Doing business in Europe won't be the same for automakers, suppliers, dealers or consumers after Jan. 1. That's the date that prices come out in the open.
Under Economic and Monetary Union, virtually all of Europe will become a true, single marketplace when the euro is adopted as the official currency beginning Jan. 1.
That means profound change for any company doing business in or with Europe, whether or not it is conducted within the 11 countries participating in the first wave of the transition.
'The biggest advantage from monetary union is that it removes exchange-rate uncertainty from our business decisions, including pricing, sourcing, financials and contracts,' said Mustafa Mahatarem, General Motors' chief economist. 'It reduces the risk of doing business within the euro zone. It forces the convergence of both economic variables and economic policies.'
But EMU also means that no one will be able to hide higher prices behind the cloak of exchange-rate differences. No longer will vehicle manufacturers or suppliers be able to cloak pricing differences with exchange-rate fluctuations, specifications requirements, dealer margins, standard equipment levels or taxes.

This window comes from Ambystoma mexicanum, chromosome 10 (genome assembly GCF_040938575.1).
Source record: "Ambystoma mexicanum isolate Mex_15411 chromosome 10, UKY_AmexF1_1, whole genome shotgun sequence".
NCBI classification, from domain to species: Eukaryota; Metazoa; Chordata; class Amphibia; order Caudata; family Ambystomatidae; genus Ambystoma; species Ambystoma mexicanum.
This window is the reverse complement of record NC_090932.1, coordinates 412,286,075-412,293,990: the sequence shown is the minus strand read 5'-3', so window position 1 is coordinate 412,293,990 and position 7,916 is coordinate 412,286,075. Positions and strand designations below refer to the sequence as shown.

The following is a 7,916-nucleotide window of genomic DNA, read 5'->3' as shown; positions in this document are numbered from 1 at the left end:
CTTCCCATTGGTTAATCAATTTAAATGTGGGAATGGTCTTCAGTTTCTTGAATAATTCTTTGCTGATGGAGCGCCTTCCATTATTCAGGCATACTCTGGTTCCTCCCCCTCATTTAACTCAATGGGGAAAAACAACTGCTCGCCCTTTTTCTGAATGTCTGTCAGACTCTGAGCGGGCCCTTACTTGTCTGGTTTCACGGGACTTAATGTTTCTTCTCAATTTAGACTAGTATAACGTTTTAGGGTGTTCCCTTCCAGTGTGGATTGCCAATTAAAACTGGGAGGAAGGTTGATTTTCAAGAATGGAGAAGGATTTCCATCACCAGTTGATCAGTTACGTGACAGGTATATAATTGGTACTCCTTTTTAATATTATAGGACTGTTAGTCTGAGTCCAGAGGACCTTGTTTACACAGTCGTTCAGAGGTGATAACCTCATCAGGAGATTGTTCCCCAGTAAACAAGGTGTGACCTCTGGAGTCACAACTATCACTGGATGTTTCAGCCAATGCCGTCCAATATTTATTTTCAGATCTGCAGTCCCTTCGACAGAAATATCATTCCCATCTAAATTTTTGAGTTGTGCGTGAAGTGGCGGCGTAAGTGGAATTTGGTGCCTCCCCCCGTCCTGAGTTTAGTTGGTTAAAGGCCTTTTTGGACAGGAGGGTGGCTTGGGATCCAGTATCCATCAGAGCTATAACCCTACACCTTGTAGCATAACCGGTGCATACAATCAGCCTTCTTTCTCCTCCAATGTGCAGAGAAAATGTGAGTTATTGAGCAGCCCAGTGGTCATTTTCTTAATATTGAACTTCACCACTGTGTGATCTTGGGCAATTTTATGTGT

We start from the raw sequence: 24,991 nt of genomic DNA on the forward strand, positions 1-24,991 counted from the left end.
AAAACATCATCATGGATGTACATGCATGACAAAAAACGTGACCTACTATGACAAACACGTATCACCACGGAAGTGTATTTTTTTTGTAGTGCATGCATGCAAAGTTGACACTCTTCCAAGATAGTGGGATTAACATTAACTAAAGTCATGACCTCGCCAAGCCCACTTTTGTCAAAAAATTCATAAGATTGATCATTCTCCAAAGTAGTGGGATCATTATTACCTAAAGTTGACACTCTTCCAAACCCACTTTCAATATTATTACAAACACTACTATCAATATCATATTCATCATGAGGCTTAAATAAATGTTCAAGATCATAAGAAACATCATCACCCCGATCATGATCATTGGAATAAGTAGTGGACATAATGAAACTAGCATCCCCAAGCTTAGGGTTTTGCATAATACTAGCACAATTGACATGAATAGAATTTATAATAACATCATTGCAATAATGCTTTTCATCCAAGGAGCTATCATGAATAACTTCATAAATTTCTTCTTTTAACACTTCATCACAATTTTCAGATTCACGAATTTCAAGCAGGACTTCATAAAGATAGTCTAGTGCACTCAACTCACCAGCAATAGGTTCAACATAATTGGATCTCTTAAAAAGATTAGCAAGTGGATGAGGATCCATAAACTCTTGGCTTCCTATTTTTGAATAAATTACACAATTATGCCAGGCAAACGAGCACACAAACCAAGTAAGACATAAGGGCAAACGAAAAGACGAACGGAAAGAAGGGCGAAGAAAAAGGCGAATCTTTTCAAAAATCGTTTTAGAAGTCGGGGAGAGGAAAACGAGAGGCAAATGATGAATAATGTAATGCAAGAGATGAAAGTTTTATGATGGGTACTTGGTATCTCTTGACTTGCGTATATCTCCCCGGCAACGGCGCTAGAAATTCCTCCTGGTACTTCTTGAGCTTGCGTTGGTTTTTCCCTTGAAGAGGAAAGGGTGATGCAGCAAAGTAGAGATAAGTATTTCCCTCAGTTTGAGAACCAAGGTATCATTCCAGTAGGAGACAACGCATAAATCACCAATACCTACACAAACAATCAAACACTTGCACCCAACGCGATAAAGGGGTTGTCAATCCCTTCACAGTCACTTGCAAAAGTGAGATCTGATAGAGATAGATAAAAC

Thus, pricing transparency - the ability to compare price directly for a car or components in any country in the EMU - emerges as the single most critical change of monetary union, a change that promises to put enormous pressure on automakers' profit margins.
Prices likely to drop
'Pricing will be more transparent with common currency - it will increase the volume of sales because prices more than likely will be pushed down,' Mahatarem noted. 'But it also will increase the degree of competition. We will have to make up on volume what we lose in revenue.'
Suppliers will face the same pressure. As vehicle manufacturers become able to compare prices across borders in one currency, the euro, the downward pressure on prices will cascade through the entire supply chain.